Elizabeth Catucci, 96; Ran fabric binding company

Elizabeth Catucci.
Elizabeth Catucci.

BY LINCOLN ANDERSON | Elizabeth J. Catucci, who grew up in Greenwich Village and was an original tenant of 505 LaGuardia Place, died Aug. 6. She was 96.

She was born the daughter of Lillian and Frank Morganti, immigrants from Sicily.

Elizabeth’s daughter Joyce Gatti said her mother was born in Pennsylvania, where Lillian and Frank first settled, before moving to Greenwich Village when Elizabeth was still a young child.

Elizabeth’s father, Frank, had a cafe in the Village across from her family’s home, at 93 MacDougal St.

“It didn’t have a name. It didn’t have a sign,” Joyce said. “A lot of Italian guys would frequent it.”

From an early age, Elizabeth showed talent as a seamstress and clothing designer. She designed and made her own wedding dress, and won a scholarship to a New Jersey School.

“She wasn’t able to take that scholarship,” her daughter said, “because my grandmother always felt that the daughters should remain by their mothers’ apron strings.”

Elizabeth’s father supported her taking the scholarship, but his wife overruled him.

“She cried for months after that,” Joyce said.

“My mother actually made me clothes out of my father’s old suits — like woolen jumpers when I was a toddler,” she recalled. “Even when I was older, she made dresses for me. When I was a child, she made dresses for all my dolls, out of beautiful material.”

Elizabeth met her future husband, Joseph Catucci, who lived nearby in the Village, when they were both 14.

“Imagine that — that’s true love,” Joyce said.

They wed before Joseph entered the Navy for World War II. Later, they were one of the first couples to move into the new Mitchell Lama building at 505 LaGuardia Place when it opened in 1967.

Elizabeth was active in many worthy causes, including notably the American Committee for Italian Migration (ACIM), of which she was the president for a year or two, her daughter said.

She was also involved in church affairs and fundraising. She and Joseph obtained the first station wagon for the sisters of Our Lady of Pompeii School on Bleecker St. She was an active member of the school’s P.T.A.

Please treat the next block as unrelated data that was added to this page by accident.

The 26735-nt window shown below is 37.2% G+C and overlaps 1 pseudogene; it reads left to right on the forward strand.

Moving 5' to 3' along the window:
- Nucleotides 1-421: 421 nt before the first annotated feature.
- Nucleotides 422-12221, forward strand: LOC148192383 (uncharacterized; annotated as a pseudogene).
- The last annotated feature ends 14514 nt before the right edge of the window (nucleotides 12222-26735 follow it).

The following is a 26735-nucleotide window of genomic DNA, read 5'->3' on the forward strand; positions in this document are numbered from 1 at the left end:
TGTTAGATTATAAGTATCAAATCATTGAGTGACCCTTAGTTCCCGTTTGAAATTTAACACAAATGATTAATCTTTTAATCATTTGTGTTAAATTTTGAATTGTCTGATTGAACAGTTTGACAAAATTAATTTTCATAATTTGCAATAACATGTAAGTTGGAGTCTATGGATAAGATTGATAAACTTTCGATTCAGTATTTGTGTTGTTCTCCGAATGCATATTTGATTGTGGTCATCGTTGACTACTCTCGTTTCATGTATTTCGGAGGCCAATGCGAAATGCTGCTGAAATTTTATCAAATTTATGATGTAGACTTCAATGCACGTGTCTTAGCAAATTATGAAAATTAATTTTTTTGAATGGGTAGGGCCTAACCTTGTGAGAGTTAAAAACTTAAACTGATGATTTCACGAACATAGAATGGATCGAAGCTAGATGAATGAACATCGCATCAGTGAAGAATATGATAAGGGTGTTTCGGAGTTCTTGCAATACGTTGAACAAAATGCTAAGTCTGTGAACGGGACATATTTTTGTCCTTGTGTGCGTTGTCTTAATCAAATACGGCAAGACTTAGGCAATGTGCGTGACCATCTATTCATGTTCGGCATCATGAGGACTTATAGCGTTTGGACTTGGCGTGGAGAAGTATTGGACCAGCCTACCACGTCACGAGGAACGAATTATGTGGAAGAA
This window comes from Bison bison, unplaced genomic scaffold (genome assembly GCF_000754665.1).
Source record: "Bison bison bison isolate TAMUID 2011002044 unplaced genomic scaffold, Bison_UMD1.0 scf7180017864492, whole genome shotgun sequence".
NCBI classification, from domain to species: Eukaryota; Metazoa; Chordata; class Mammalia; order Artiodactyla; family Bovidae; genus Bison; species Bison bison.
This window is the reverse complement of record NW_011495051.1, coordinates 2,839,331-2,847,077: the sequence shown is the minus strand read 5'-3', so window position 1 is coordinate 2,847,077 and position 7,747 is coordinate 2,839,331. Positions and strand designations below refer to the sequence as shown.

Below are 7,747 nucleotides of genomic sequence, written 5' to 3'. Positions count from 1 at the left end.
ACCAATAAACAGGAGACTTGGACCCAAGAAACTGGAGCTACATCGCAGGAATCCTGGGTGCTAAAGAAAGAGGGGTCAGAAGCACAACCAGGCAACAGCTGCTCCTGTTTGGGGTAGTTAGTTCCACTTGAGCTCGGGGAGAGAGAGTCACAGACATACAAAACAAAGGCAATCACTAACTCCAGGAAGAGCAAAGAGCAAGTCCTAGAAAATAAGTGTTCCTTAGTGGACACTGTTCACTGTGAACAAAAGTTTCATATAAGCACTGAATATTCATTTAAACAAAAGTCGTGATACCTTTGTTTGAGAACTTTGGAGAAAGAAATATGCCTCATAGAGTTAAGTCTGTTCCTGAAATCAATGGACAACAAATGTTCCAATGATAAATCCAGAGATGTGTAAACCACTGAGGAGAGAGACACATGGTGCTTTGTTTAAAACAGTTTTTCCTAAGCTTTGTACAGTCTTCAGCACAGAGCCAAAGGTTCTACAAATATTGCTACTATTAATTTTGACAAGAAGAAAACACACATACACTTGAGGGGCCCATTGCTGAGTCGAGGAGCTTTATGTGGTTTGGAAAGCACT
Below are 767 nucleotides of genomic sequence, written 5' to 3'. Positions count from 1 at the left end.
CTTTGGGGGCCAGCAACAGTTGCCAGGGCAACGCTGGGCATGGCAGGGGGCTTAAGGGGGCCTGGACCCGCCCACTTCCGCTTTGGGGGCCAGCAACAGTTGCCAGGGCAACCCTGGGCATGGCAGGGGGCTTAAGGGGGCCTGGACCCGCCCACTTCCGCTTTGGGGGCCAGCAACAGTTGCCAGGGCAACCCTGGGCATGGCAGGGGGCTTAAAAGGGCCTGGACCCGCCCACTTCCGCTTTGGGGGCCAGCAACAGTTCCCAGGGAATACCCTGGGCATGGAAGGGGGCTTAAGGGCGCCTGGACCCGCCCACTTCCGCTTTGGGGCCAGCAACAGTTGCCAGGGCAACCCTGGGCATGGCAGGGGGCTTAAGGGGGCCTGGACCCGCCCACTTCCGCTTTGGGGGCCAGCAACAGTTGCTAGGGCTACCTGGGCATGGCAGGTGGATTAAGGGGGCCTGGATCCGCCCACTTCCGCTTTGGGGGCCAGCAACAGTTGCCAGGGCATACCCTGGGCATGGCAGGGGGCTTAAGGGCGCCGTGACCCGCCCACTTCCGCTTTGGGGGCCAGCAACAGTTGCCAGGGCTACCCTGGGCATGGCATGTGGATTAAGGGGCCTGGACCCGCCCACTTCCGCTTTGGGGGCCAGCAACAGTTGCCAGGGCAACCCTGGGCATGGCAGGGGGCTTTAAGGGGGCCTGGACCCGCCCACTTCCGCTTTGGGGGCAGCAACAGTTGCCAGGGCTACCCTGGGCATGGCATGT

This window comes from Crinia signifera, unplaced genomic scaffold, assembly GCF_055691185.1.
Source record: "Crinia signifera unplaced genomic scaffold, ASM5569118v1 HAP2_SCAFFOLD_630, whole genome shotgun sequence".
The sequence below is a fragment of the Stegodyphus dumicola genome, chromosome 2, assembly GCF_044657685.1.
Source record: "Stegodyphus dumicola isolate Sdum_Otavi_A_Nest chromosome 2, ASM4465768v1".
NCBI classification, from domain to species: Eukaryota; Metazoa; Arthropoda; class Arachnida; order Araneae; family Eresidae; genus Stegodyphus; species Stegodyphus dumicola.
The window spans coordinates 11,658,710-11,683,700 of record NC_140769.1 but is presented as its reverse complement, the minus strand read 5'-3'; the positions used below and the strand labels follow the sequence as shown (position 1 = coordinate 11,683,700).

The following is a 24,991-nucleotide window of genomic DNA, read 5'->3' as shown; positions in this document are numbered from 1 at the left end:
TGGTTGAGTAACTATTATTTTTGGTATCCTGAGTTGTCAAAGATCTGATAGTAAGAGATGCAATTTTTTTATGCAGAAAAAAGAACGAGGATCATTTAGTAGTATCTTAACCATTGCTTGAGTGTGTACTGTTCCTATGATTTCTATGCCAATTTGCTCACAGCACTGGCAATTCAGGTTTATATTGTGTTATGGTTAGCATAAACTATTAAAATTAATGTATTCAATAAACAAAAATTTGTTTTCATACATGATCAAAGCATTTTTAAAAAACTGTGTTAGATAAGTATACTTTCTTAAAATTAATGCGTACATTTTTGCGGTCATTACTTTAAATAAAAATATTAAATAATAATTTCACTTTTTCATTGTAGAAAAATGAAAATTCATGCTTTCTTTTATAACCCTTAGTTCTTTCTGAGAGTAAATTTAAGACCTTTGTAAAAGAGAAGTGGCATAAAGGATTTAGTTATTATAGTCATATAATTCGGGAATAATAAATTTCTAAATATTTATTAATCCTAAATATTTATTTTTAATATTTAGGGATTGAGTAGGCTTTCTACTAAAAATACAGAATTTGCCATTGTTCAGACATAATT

The couple would also drive the nuns up to Connecticut, and, with her sister-in-law, Hilda Morganti, Elizabeth even washed the church steps at Our Lady of Pompeii on her hands and knees, her daughter said.

“The father was very meticulous,” Joyce noted.

Joseph ran the Success Trimming and Binding Corporation, at 550 Broadway, which cut and bound fabric and trimmings for garments, and also made ribbons. Joseph — who had previously worked delivering fish — had started out as a worker at the company, and impressed the owner so much that he left him the company, according to Joyce.

After Joseph died, Elizabeth ran the company with her late son William. William, who was a Coast Guard auxiliary member, was a coach with Downtown United Soccer Club for many years.

Joyce said her parents also worked on the election campaigns of longtime Village Assemblymember William F. Passannante.

On a personal level, Elizabeth was a social lady who loved to laugh, enjoyed cooking and caring for her children and grandchildren.

She will be deeply missed by her family and friends. She is survived by her daughters, Joyce Gatti and Lillian Catucci, treasured grandchildren, Lisa, Laura, Patricia, Joseph and Daniel, and great-grandchildren, Brandon, Brian and Joey.

Visitation was held at Perazzo Funeral Home on Aug.11, and a funeral Mass was held at Our Lady of Pompeii Church on Aug. 12.

Joyce, of East Patchogue, Long Island, went on to become a foreign language teacher. She said that, unlike her grandmother, her father, Joseph, strongly supported his children getting higher education, and that he was supported by Elizabeth, who had seen her dreams of a fashion career quashed by her own mother.

“My father said, ‘If you educate the mother, you educate the whole family,’” she said.